A Journal of Reflection on the Psychological Clash between Consumerism and Religion

A Journal of Reflection on  the Psychological Clash between Consumerism and Religion

[Year 3]

A Journal of Reflection on the Psychological Clash between Consumerism and Religion

Introduction
The present paper will first attempt to show how desire links consumerism and religion together, and how desire draws a distinction between them. From that, we shall suggest a possible point of view in which consumerism can replace religion psychologically if that distinction was blurred, thereby we reinforce that distinction. By reflecting on the social phenomena of commodification of religion, we shall see how consumerism embraces self-centrism and its impact. We shall then turn to another battleground of consumerism and religion: faith. We believe that reflection on the topic may hint on how should we behave in contemporary consumerist society and react to religion in our contemporary life.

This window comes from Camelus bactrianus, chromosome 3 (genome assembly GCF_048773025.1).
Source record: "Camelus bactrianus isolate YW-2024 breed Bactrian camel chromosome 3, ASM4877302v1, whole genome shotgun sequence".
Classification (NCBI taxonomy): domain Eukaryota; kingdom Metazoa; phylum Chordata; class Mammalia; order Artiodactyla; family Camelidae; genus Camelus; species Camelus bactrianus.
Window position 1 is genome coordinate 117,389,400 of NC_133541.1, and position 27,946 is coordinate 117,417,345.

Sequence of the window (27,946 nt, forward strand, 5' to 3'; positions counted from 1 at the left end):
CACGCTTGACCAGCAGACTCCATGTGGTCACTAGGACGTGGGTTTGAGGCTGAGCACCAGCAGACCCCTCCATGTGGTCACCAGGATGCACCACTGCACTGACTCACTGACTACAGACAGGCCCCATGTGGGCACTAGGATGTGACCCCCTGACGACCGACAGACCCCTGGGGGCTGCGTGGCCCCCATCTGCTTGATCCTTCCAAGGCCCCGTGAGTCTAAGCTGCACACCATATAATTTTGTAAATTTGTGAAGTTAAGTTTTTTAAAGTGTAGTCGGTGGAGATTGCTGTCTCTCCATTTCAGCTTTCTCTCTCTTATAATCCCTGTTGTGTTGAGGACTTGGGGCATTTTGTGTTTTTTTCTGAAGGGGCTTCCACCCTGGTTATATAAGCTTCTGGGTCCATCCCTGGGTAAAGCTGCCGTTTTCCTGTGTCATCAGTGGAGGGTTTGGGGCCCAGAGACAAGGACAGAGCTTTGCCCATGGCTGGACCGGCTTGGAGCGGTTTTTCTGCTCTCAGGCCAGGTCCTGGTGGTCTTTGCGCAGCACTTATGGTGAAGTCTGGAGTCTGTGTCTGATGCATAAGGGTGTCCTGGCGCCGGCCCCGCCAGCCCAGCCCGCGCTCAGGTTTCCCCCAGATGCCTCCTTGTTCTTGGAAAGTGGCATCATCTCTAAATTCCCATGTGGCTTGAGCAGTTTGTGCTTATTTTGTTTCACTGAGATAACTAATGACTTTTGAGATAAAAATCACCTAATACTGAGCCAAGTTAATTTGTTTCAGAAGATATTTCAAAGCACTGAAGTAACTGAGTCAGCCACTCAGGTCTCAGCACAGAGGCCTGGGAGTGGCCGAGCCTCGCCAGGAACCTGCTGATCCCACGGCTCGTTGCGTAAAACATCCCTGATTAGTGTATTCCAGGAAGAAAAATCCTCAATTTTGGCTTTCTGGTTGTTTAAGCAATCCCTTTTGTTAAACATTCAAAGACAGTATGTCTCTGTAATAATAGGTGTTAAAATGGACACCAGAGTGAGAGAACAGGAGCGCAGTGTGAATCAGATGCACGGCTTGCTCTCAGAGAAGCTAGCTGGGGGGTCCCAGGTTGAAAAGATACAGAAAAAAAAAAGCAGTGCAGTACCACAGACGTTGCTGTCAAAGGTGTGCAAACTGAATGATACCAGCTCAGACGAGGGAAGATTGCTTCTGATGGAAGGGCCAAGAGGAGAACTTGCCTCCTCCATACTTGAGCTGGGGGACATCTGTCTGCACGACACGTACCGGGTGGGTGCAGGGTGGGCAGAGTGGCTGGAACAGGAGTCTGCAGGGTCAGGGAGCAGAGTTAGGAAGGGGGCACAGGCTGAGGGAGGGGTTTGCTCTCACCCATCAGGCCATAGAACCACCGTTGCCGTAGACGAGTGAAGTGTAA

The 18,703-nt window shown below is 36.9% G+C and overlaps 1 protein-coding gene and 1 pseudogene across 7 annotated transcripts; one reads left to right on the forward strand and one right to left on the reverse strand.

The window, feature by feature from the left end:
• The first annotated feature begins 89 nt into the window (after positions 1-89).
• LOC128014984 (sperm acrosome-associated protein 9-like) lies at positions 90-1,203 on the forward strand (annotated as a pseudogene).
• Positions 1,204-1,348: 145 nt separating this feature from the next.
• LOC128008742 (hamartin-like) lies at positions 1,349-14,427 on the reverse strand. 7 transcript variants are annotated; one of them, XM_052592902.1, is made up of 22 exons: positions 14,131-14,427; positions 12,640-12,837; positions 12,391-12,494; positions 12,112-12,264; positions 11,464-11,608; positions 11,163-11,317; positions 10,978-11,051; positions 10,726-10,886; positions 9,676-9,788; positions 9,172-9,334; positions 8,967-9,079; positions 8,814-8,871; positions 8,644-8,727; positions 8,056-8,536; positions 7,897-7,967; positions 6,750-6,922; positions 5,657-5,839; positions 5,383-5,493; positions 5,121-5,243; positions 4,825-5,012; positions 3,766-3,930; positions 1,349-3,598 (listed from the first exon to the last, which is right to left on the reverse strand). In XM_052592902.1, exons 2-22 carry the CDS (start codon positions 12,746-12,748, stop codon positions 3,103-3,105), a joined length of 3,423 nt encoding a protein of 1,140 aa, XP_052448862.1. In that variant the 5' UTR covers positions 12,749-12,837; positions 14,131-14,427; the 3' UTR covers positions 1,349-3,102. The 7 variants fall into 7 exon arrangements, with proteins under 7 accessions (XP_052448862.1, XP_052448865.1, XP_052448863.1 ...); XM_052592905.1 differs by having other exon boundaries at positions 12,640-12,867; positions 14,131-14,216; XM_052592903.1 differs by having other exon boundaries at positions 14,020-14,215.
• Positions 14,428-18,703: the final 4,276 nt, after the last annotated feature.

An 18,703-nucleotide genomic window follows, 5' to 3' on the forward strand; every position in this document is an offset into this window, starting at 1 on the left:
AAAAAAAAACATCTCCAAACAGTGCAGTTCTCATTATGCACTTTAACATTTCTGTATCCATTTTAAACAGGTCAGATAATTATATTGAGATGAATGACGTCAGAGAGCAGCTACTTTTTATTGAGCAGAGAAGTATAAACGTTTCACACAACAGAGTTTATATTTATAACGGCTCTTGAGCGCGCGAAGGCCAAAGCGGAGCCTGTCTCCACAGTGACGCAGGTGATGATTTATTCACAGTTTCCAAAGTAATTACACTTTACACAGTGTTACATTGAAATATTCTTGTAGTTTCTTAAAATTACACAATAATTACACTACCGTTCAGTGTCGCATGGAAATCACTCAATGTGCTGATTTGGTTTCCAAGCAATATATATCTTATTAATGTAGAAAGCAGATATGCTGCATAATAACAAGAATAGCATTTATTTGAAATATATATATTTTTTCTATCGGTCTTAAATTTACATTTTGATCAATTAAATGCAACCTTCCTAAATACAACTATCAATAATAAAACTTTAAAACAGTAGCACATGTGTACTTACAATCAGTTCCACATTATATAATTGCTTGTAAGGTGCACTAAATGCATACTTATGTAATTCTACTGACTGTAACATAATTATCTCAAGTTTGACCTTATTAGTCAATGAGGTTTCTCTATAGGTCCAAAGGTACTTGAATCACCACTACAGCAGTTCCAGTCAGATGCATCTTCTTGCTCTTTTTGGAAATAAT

Consumption and Consumerism
First of all, let us confine the meaning of “consumption” to the level of individual persons, rather than on a social level in macro-economics. It appears that consumption does not necessarily require the participation of parties other than oneself, that is, we can say a farmer consumes an apple when he eats it, regardless of whether he grew the apple himself or bought it from the market. Consumption in this sense seems to be an act attempting to satisfy a desire, for, consider the case that: Had the farmer not been having the desire to eat apple, would he have eaten it? It seems not. For another case that: The farmer was kidnapped and was forced to eat apple, would we regard such eating as the farmer’s consumption? Again it seems not. Then what is the distinction?

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A Journal of Reflection on the Psychological Clash between Consumerism and Religion



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